We  still have to make a distinction  here between the  two different tendencies regarding the nationalistic poetry of the sixties. One is the type we would  even hesitate to classify as poetry because of their vulgarity. The others were nationalistic poems  written by the leading poets of the time  which  in most cases did not show a clear racist attitude but rather were talking about the victimization of Turkish Cypriots often demonising the other and not mentioning any sufferings from the other’s side.

“ First the little Ayşe was shot
little Ayşe, hands tied
little Ayşe just ten years old
little Ayşe was brought  by the ditch
one of the Greek dogs
put the gun against the neck of the girl
and pulled the triger      
without pity
The Greeks were like wild animals
Hatered shining in their eyes”
Özker Yaşın,Letters to my son Savaş,Nicosia,1965

In many of Özker Yaşın’s poems written during this time we can find such scenes with wild descriptions of atrocities done by the Greeks.

 In an earlier poem, even when there is a confession  of the death of the others this is rather a means  to stress the bravery of ours as in the example below:

“Osman remembered the latest clashes
He counted the death of the Greeks
In Larnaca in front of the church:Two
Two more at Famagusta Salamis road
At the Ermu street of Nicosia  again two
At the fields of Gonyeli eight deaths
And  he counted the Turkish deads
Just two deaths
 “So,We did not have martyrs at the fights”
He said “we were all shot from behind
Fourteen from them and two from us
Not bad: seven to one ”

Yaşın, Özker -Mehmetçik Kıbrısta, İstanbul,1960  s.8

Özker Yaşın
Özker Yaşın

The “other” in the poems of this period is clearly the Greek Cypriots, sometimes the British. Turkey is not an outsider, is always defined with positive characteristics. The soldiers of Turkey are “our soldiers” and the land of Turkey is “our land”.

The Turkish Cypriot poets always looked for confirmation of their worth from the centre. A Turkish Cypriot poet published and praised by the literary circles of Istanbul was considered to be very successful in the field. Most of the times this worked in a negative way. The poets developed a tendency to write in such a way as to satisfy the literary circles of the center.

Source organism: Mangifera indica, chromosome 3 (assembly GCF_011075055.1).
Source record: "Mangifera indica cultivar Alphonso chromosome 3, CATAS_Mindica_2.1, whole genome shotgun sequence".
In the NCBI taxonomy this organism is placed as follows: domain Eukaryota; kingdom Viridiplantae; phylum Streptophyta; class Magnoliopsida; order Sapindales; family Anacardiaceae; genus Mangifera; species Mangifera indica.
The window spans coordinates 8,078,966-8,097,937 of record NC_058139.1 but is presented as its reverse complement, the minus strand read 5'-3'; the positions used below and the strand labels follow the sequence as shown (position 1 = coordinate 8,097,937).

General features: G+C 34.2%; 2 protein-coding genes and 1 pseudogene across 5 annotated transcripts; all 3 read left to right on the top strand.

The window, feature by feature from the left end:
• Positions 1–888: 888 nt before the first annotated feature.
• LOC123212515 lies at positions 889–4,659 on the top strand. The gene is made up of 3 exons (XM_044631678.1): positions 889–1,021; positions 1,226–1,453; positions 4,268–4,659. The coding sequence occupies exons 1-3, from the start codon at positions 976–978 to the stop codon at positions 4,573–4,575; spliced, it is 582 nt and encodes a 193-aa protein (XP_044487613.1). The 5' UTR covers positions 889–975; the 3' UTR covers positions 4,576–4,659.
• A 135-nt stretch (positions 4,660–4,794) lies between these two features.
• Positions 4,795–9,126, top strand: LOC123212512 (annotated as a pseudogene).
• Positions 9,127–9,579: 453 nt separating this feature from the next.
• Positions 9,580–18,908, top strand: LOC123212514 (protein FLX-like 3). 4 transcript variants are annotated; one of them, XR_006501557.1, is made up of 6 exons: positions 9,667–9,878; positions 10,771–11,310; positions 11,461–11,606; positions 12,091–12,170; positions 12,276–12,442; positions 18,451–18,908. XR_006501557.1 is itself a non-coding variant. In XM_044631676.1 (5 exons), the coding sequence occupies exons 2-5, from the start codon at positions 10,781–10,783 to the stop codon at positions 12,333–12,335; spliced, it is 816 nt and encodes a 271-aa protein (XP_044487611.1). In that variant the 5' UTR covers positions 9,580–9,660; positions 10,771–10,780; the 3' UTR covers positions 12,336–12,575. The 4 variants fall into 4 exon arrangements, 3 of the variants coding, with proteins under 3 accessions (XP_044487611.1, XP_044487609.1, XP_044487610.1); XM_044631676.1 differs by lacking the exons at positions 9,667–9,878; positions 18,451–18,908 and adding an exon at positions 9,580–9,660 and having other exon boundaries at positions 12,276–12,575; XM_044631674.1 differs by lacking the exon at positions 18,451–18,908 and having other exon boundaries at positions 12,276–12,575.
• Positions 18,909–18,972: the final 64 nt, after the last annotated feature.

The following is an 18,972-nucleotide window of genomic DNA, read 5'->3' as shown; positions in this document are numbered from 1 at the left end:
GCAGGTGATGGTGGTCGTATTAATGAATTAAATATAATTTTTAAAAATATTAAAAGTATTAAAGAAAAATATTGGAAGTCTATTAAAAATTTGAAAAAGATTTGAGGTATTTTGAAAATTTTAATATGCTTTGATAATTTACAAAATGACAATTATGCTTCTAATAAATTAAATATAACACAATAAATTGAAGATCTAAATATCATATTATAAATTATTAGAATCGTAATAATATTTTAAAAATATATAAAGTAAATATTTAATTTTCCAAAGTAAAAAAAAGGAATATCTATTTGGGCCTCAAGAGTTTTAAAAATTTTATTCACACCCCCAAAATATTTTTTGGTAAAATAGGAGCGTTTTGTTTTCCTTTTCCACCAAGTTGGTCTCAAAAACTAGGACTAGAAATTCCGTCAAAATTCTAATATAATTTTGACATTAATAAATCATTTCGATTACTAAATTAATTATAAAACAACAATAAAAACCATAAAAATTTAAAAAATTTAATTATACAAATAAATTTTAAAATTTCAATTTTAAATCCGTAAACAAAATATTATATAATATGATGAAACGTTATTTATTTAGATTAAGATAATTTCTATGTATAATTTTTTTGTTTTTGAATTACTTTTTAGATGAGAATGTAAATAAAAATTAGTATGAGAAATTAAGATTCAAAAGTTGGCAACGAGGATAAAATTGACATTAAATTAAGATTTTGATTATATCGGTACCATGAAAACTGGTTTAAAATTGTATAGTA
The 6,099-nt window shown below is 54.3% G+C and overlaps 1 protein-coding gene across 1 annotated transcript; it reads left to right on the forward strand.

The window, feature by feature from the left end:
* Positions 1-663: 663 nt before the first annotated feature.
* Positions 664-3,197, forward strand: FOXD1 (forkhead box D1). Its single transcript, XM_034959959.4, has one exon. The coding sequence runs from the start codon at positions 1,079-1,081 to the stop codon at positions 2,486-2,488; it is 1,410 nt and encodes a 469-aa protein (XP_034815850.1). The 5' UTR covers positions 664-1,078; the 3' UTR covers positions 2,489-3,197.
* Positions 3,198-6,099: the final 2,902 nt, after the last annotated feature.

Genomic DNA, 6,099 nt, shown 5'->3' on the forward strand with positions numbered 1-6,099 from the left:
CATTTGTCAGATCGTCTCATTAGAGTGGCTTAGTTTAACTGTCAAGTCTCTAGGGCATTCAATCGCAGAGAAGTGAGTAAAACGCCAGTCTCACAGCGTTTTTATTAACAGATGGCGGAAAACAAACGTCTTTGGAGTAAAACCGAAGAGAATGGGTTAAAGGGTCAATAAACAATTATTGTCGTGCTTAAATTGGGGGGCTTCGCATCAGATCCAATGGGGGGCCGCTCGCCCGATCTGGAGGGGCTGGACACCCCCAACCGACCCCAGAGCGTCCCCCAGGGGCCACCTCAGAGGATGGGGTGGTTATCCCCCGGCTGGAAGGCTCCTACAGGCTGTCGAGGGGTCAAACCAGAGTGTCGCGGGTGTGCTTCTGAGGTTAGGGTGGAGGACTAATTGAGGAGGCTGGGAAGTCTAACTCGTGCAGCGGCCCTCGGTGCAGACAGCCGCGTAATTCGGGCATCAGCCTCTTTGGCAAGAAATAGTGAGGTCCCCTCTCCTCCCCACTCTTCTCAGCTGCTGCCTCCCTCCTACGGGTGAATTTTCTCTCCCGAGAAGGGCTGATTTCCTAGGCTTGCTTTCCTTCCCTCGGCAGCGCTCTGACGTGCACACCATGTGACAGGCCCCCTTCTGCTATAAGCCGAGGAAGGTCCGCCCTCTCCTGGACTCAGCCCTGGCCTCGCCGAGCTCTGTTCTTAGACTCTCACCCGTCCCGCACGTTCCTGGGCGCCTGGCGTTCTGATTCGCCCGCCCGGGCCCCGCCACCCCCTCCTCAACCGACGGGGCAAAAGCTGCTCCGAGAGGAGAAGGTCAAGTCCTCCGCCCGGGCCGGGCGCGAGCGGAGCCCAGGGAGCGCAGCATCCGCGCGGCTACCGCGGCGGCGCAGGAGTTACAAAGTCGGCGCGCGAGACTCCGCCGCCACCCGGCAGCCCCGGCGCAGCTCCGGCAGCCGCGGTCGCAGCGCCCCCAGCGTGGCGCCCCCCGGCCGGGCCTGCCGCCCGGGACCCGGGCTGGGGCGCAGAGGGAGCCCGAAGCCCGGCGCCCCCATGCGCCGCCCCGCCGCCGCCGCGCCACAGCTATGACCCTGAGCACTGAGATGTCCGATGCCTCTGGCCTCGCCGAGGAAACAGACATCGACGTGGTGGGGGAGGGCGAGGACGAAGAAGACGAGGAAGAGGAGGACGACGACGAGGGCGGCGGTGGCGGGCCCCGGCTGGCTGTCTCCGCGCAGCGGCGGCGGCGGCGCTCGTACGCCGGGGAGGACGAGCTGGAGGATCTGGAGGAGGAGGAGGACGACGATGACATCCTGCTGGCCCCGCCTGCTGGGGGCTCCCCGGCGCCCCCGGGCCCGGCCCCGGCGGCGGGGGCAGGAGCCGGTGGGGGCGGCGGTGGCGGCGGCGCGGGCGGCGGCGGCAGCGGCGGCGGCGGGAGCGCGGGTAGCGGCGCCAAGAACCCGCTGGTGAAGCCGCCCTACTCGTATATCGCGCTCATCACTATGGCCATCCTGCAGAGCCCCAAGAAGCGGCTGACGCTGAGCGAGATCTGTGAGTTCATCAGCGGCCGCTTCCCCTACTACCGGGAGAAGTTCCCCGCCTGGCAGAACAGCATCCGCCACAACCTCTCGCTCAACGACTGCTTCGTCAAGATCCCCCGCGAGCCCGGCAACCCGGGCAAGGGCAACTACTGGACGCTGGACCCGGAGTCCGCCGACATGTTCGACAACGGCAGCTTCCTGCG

When we talk about the literary circles in Turkey we have to make a distinction here. Turkish poetry has a history of dissidency. If we consider that a major Turkish poet, Nazim Hikmet (1902-1963), spent sixteen years of his life in prison, we can easily see how the authorites of the time treated free-thinking and creation. Many other poets of the same line also spent some time in prison.
There was also another circle of poets who were more in agreement with the official and cultural policies of state. They had the official support and the backing of state institutions.

Some of these state-backed poets showed interest in the Turkish language poetry written in Cyprus. They made officially supported visits to the island. Cyprus was also interesting for those who had Pan-Turkist ideas and the militant nationalistic poetry of the time found a place in the magazines of these circles.
Because the center mainly had a political interest on Cyprus, politically oriented poems talking about the sufferings of Turkish Cypriots and their longing to be rescued by Turkey became more popular in Turkey.
Of course this was not the only type of poetry written during this period. A group of poets who named their poetry as soyut siir (Abstract Poetry) also appeared in this period. These poets were mainly under the influence of the post-Second World War poetry movements in Europe (Dadaism, Surrealism, etc). Their poems did not have much connection with Cyprus, in terms of the images they used. They completely avoided and detached their poetry from the current realities of Cyprus. A debate started in the literary pages of the newspaper Akin concerning these two diverging trends.

While one of the followers of nationalistic poetry, Orbay Deliceırmak (1942 -) accused a leading figure of Abstract Poetry (soyut siir), Kaya Canca (1945-), as being obscure, the latter replied that ‘Deliceırmak wrote national unity poems as a requisite of historical realities, political enforcements. Even he himself was not believing what he was writing. Once a poet leaves behind his/her sincerity his art becomes an imposed art. He himself have refused his own poetry. Poetry is not an injection for motivation. You can not play the attack anthem with poetry.”4

Orbay Deliceırmak

Post-1974 Poetry

A group of young poets appeared in the literary scene of Turkish Cypriots at the last quarter of seventies They were named ‘the ’74 Generation’ or ‘Rejection front’. The name of the generation comes from a tragic date marking the division of the island due to the fact that their poetry is very much related to this change. But we may say that their poetry had an anti-1974 spirit. Bekir Azgin names these poets the ‘rejectionist front’ arguing that they completely reject the official or even the semi-official ‘Turkish thesis’ in Cyprus. Referring to an article I co-authored with Mehmet Yashin4  and which has come to be regarded as the manifesto of this generation. He indicates that they have accused and disowned all the previous poets except Fikret Demirag (1940-).5  Mehmet Yashin (1958-), one of the leading poets of this generation, replies to this accusation: